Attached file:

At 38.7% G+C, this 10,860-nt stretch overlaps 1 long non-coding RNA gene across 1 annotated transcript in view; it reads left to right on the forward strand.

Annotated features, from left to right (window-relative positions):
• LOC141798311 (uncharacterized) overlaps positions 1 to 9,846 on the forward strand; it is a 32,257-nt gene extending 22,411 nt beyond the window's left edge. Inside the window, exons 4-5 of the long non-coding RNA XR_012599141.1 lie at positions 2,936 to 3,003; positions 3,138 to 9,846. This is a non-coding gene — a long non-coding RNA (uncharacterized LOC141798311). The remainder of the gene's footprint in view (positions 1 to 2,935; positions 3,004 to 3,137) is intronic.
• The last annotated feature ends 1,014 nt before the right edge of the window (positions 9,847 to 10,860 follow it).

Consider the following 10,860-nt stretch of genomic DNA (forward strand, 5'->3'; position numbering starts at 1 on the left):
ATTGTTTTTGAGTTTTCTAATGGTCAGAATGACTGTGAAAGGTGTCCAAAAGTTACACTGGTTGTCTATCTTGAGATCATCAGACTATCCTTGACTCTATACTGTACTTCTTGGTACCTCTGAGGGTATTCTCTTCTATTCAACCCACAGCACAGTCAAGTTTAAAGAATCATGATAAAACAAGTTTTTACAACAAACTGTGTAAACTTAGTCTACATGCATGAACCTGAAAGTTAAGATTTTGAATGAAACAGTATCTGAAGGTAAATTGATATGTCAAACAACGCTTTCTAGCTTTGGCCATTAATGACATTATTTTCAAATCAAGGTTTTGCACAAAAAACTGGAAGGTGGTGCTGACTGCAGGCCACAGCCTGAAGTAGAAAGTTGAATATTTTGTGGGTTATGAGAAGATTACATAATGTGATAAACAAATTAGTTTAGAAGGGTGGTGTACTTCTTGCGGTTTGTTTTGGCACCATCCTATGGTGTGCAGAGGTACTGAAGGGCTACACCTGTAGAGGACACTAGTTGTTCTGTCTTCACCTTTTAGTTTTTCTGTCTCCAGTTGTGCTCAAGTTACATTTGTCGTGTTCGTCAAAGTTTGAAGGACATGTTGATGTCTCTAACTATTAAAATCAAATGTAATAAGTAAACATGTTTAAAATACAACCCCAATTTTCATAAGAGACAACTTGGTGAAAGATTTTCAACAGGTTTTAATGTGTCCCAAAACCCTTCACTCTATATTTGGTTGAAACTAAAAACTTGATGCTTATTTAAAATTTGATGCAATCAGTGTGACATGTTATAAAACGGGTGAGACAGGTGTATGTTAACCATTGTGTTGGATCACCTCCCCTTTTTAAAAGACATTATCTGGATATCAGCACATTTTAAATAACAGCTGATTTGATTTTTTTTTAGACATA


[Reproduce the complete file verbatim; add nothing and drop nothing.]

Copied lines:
At 38.7% G+C, this 10,860-nt stretch overlaps 1 long non-coding RNA gene across 1 annotated transcript in view; it reads left to right on the forward strand.

Annotated features, from left to right (window-relative positions):
• LOC141798311 (uncharacterized) overlaps positions 1 to 9,846 on the forward strand; it is a 32,257-nt gene extending 22,411 nt beyond the window's left edge. Inside the window, exons 4-5 of the long non-coding RNA XR_012599141.1 lie at positions 2,936 to 3,003; positions 3,138 to 9,846. This is a non-coding gene — a long non-coding RNA (uncharacterized LOC141798311). The remainder of the gene's footprint in view (positions 1 to 2,935; positions 3,004 to 3,137) is intronic.
• The last annotated feature ends 1,014 nt before the right edge of the window (positions 9,847 to 10,860 follow it).

Consider the following 10,860-nt stretch of genomic DNA (forward strand, 5'->3'; position numbering starts at 1 on the left):
ATTGTTTTTGAGTTTTCTAATGGTCAGAATGACTGTGAAAGGTGTCCAAAAGTTACACTGGTTGTCTATCTTGAGATCATCAGACTATCCTTGACTCTATACTGTACTTCTTGGTACCTCTGAGGGTATTCTCTTCTATTCAACCCACAGCACAGTCAAGTTTAAAGAATCATGATAAAACAAGTTTTTACAACAAACTGTGTAAACTTAGTCTACATGCATGAACCTGAAAGTTAAGATTTTGAATGAAACAGTATCTGAAGGTAAATTGATATGTCAAACAACGCTTTCTAGCTTTGGCCATTAATGACATTATTTTCAAATCAAGGTTTTGCACAAAAAACTGGAAGGTGGTGCTGACTGCAGGCCACAGCCTGAAGTAGAAAGTTGAATATTTTGTGGGTTATGAGAAGATTACATAATGTGATAAACAAATTAGTTTAGAAGGGTGGTGTACTTCTTGCGGTTTGTTTTGGCACCATCCTATGGTGTGCAGAGGTACTGAAGGGCTACACCTGTAGAGGACACTAGTTGTTCTGTCTTCACCTTTTAGTTTTTCTGTCTCCAGTTGTGCTCAAGTTACATTTGTCGTGTTCGTCAAAGTTTGAAGGACATGTTGATGTCTCTAACTATTAAAATCAAATGTAATAAGTAAACATGTTTAAAATACAACCCCAATTTTCATAAGAGACAACTTGGTGAAAGATTTTCAACAGGTTTTAATGTGTCCCAAAACCCTTCACTCTATATTTGGTTGAAACTAAAAACTTGATGCTTATTTAAAATTTGATGCAATCAGTGTGACATGTTATAAAACGGGTGAGACAGGTGTATGTTAACCATTGTGTTGGATCACCTCCCCTTTTTAAAAGACATTATCTGGATATCAGCACATTTTAAATAACAGCTGATTTGATTTTTTTTTAGACATA